Chronic Constipation and Emotional Stress


Chronic constipation affects up to 20% of the American population. The common assumption is that if we eat “right,” exercise and drink plenty of fluids that constipation should never occur. Yet countless adults seek help every year for chronic constipation or, worse, they suffer in silence. But what if the only cause for chronic constipation isn’t physiological in nature? It’s something that we rarely take the time to think about in our busy lives, but chronic constipation very well could stem from repressed emotional trauma. Whether it is physical or psychological trauma is up for debate, but some researchers are making a strong connection between chronic constipation and emotional trauma.

In my younger years I suffered from abdominal cramping and diarrhea frequently enough to use 2-3 bottles of over-the-counter medication a week. At some point though, my body changed and chronic constipation became a real concern. Laxative abuse became my status quo, which inevitably made the condition worse. Also during this time, I was under a great amount of personal stress. Even though I was only a child, I had been thrust in to an adult role of taking care of ailing grandparents who also expected me to achieve academic perfection and play sports.

All of this contributed to a disturbance in my brain-gut communication and eventually a shutdown occurred.

Emotional stress can change the nerve pathway that helps coordinate gut functioning. The more frequent or severe the stressors are the more severe the reaction will be. Negative emotions can inhibit the immune system, which creates inflammation within the body. The gastrointestinal system does not like inflammation! Negative emotions also have the ability to stop your digestive juice production. This is bad! We need those juices to be able to break down the foods that we eat and without them the food just sits in the stomach – and rots!

What’s worse is that constipation can affect your mood! The brain-gut connection does not flow unilaterally. Chronic constipation can create a cyclical effect of anxiety and depression. For some individuals the depression and anxiety came first and for others the chronic constipation. However for those with non-physiological chronic constipation delving deeper into that emotional connection may be fruitful.

If you know that you are under a lot of stress at work, have family tension, suffered the loss of a loved one (both distant and recent), have financial burdens, etc. and you can trace the start of the constipation back to around the same time, then it is likely that you may be experiencing chronic constipation as a result of your emotional status. One word of caution though, it may not be a recent emotional event that is triggering the gastrointestinal problems. For me, for example, the loss of my mother 31 years ago was something that I needed to deal with on top of all of the other emotional stressors and burdens that I was carrying around. So dig deep to see if there is something that you have left unresolved.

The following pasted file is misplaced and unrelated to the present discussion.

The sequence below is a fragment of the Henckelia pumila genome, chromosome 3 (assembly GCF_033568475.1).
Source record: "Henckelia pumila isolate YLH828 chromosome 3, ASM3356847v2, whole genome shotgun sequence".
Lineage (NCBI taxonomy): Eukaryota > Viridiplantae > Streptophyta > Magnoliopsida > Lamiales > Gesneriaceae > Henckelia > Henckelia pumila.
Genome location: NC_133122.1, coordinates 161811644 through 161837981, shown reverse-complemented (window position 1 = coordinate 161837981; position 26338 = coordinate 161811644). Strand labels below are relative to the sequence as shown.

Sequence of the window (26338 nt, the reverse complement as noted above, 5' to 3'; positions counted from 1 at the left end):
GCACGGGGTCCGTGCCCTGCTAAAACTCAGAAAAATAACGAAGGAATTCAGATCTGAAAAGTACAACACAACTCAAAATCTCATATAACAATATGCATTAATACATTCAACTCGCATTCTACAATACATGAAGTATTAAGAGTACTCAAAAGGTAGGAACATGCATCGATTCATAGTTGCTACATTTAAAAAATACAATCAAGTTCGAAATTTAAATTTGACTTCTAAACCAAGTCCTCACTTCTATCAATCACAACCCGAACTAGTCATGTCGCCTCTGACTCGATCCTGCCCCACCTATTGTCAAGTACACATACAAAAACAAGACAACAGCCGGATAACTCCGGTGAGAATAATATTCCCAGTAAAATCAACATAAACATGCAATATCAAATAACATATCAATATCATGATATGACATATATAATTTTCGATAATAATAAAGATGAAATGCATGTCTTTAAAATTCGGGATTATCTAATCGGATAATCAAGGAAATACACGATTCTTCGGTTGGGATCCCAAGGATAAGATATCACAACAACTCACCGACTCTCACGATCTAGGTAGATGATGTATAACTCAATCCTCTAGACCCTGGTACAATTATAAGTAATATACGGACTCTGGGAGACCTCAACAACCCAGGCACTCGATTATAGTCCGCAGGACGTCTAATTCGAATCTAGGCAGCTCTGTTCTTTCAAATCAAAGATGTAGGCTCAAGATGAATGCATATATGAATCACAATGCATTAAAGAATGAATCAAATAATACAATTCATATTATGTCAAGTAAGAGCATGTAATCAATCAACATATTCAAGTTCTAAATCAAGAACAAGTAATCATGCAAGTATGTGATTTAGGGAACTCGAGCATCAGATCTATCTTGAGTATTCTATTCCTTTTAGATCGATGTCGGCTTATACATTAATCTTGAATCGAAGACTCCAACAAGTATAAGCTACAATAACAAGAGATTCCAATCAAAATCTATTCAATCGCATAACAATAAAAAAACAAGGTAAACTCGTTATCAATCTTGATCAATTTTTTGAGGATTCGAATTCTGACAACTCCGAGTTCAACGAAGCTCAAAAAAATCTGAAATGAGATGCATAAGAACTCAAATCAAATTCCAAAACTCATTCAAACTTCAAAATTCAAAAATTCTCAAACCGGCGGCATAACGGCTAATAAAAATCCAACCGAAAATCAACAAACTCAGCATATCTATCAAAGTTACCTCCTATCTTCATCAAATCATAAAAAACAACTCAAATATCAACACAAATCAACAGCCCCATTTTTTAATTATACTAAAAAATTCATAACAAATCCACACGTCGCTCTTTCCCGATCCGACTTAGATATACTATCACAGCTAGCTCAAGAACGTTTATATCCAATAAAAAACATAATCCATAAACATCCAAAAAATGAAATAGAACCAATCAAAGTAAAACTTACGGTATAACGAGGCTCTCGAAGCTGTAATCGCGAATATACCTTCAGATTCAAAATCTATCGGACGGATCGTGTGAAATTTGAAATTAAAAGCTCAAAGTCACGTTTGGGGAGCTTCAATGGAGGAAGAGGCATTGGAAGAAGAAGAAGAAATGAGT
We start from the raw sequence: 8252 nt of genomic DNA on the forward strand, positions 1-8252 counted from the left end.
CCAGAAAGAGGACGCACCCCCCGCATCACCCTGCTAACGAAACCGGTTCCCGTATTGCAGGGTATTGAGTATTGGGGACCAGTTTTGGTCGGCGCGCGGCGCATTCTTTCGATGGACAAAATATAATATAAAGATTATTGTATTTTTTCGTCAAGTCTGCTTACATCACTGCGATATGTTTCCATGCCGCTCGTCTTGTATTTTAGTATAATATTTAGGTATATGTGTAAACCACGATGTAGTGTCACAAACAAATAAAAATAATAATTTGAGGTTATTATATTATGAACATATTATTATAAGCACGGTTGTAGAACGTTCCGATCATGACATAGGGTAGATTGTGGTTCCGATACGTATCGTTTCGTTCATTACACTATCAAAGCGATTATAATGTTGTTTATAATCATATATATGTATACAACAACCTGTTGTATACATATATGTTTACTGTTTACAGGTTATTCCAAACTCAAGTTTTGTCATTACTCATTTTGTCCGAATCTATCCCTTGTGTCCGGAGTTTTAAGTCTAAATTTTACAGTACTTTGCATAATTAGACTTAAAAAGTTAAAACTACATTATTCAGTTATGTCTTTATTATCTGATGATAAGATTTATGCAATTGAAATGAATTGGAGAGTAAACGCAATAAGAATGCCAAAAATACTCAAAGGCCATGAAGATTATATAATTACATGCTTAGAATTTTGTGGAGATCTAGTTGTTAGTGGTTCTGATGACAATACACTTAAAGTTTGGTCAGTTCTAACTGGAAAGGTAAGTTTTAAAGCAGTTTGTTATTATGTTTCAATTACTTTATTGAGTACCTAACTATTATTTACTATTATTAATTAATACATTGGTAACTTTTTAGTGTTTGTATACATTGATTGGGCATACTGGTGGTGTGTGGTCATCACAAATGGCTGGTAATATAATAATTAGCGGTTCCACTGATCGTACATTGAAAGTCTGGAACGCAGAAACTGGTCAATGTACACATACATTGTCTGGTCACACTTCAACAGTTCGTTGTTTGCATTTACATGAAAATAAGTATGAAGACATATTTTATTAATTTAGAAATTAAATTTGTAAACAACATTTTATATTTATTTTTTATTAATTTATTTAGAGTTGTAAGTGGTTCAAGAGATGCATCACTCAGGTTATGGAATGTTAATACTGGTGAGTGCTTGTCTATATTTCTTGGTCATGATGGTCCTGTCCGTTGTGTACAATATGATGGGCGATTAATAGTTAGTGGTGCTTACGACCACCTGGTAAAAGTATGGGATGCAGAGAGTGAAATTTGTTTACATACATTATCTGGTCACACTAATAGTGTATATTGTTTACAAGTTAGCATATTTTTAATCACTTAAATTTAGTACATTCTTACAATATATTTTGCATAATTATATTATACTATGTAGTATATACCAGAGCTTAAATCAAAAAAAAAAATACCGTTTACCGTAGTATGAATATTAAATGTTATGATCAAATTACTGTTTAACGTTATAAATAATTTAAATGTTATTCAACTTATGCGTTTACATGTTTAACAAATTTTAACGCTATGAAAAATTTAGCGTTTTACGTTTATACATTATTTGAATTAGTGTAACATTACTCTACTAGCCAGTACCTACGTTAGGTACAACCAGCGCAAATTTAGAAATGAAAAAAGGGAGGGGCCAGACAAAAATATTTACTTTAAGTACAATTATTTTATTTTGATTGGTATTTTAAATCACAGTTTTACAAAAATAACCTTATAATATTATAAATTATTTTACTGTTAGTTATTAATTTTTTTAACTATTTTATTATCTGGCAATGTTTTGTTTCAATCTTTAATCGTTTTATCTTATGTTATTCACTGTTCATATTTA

Here are some ways to improve your mood:

  1. Adjust your diet! There are many studies out there that confirm that our diet is critical in achieving and maintaining optimal health. Avoiding foods that are processed, poisoned, and packaged is a great place to start. Eat foods that are as close to their original state as possible without genetic modification, pesticides, and a shelf life longer than your own!
  2. Move your body! Exercise is a wonderful stress reliever since it has the ability to release those natural endorphins that make us feel good from the inside out. Yoga, a brisk walk, Tai Chi and strength training are great forms of exercise. Avoid anything that produces heavy sweating since your body must find moisture from some place and it can further complicate constipation by pulling the water from the intestines to keep the body in a state of homeostasis or temperature balance.
  3. Breathe! In our every day “Hurry up and wait!” lifestyle we need to remember to just take time to breathe. Sit on your porch with a cup of tea, practice meditation, call up an old friend and catch up on each other’s lives, or simply take a walk in nature. Anything that gives us a break from the hustle and bustle of our daily lives and stressors is going to improve our moods.
  4. Massage and/or NVD (Neurovascular Dynamics) can help the body to release not only the tension in our bodies, but also stimulate the blood flow to the appropriate organs to help them establish their own balance.

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